This production features recordings by early 20th century Turkish cantor Haim Effendi. He was first recorded in 1907 by Odeon Records in Turkey who released his first 78 rpm records. This recording vies for the honor of being the ﬁrst commercial Sephardi recording. This and other very early releases signaled the beginning of an era in Sephardi music that for all practical purposes continues to this very day. As Isaac Algazi of Izmir did shortly after him, Haim recorded liturgical pieces for diverse occasions (especially for the High Holidays) and songs in Ladino, amid other recordings in Turkish that are not represented in the present production. His repertoire, a cross-cut of what producers of the recording companies and the recording artist himself considered “recordable”, provides a fair picture of the state of Sephardi music in the large urban centers of the Ottoman Empire ca. 1890-1918.
Click to see updates to the booklet of the CD (January 2010).
A classical Eastern Sephardi rendition of the Sabbath Eve Qiddush (the Sanctification of the Sabbath over a cup of wine) recited by the head of the family before the festive meal. The text includes introductory verses (Genesis 2:1-3) the blessing over the wine and the blessing of the Sabbath. The piece ends with a vocalization and Haim Effendi’s blessing “Shabbat shalom siñores” (“A peaceful Sabbath my friends”).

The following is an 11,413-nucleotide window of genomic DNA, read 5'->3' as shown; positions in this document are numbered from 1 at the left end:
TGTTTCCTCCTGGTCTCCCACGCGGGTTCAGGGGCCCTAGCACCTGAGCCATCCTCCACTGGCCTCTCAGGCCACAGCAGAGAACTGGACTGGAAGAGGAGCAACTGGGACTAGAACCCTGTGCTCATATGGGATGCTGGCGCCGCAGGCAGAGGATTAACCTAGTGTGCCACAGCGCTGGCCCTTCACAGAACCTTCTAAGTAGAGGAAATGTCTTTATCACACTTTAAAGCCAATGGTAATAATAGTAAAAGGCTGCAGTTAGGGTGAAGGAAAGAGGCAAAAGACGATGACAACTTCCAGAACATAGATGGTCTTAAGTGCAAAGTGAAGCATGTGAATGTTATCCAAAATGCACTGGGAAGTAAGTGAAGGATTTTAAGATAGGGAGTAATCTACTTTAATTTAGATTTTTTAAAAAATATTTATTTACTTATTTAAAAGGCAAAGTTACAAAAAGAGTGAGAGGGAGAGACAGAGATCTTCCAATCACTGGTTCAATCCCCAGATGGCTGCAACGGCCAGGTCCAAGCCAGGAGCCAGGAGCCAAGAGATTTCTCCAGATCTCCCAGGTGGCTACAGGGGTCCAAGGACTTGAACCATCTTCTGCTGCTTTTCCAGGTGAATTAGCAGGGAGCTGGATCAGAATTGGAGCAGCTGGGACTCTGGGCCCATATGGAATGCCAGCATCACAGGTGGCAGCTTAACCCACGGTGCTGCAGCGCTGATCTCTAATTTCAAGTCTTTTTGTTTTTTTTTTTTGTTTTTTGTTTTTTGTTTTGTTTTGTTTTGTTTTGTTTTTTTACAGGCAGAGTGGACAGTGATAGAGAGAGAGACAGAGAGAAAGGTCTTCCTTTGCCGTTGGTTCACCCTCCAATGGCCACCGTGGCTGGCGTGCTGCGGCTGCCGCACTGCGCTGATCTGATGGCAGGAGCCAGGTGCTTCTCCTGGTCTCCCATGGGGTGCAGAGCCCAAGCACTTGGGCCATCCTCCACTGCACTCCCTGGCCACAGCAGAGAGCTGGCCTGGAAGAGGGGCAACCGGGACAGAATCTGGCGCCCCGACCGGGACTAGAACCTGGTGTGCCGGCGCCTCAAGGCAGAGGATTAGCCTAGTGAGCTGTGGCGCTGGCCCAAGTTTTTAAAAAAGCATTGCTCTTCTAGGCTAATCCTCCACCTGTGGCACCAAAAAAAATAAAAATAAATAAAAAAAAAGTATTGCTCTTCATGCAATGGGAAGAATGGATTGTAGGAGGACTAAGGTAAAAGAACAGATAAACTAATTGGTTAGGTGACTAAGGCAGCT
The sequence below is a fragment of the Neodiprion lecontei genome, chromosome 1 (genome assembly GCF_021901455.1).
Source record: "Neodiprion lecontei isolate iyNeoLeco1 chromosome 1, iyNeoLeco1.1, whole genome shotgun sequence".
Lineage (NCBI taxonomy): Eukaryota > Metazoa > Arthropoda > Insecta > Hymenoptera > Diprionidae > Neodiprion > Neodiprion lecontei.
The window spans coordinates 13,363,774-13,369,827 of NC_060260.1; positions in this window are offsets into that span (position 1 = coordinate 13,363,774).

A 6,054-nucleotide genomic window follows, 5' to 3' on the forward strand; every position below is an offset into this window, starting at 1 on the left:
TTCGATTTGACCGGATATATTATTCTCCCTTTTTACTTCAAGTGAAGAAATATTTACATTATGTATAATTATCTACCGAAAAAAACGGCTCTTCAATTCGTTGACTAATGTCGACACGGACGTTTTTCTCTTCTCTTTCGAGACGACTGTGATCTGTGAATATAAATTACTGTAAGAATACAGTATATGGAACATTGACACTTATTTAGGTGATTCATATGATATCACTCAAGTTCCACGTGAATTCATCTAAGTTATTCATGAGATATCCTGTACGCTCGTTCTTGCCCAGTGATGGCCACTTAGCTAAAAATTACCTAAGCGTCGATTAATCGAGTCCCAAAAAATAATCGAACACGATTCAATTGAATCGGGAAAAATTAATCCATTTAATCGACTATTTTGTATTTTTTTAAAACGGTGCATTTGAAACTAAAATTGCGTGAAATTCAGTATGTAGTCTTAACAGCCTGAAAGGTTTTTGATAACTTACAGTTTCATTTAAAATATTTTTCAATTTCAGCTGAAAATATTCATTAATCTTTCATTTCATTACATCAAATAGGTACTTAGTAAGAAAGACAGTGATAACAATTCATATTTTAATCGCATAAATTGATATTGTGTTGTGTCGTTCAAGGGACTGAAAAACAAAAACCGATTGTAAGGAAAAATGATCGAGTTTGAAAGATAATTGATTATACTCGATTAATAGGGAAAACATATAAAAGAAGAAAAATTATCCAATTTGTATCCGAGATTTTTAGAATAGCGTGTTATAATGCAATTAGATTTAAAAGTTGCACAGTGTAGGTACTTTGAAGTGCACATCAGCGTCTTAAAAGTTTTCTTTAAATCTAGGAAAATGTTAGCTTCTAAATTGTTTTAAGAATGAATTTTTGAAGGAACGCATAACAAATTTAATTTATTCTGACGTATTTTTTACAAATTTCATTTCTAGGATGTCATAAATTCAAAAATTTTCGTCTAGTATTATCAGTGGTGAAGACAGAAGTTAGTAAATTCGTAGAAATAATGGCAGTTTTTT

One of the most widespread and frequently recorded Sephardi songs throughout the 20th century. The version by Haim is the oldest one on record and one of the most complete in existence. Originating in an Andalusian folksong the present version incorporates stanzas from other popular Spanish songs. It is plausible that Haim Effendi played a crucial role in the composition and dissemination of this most famous modern Sephardi song which he may have heard from Spanish artists touring the Ottoman Empire (Seroussi in press 1).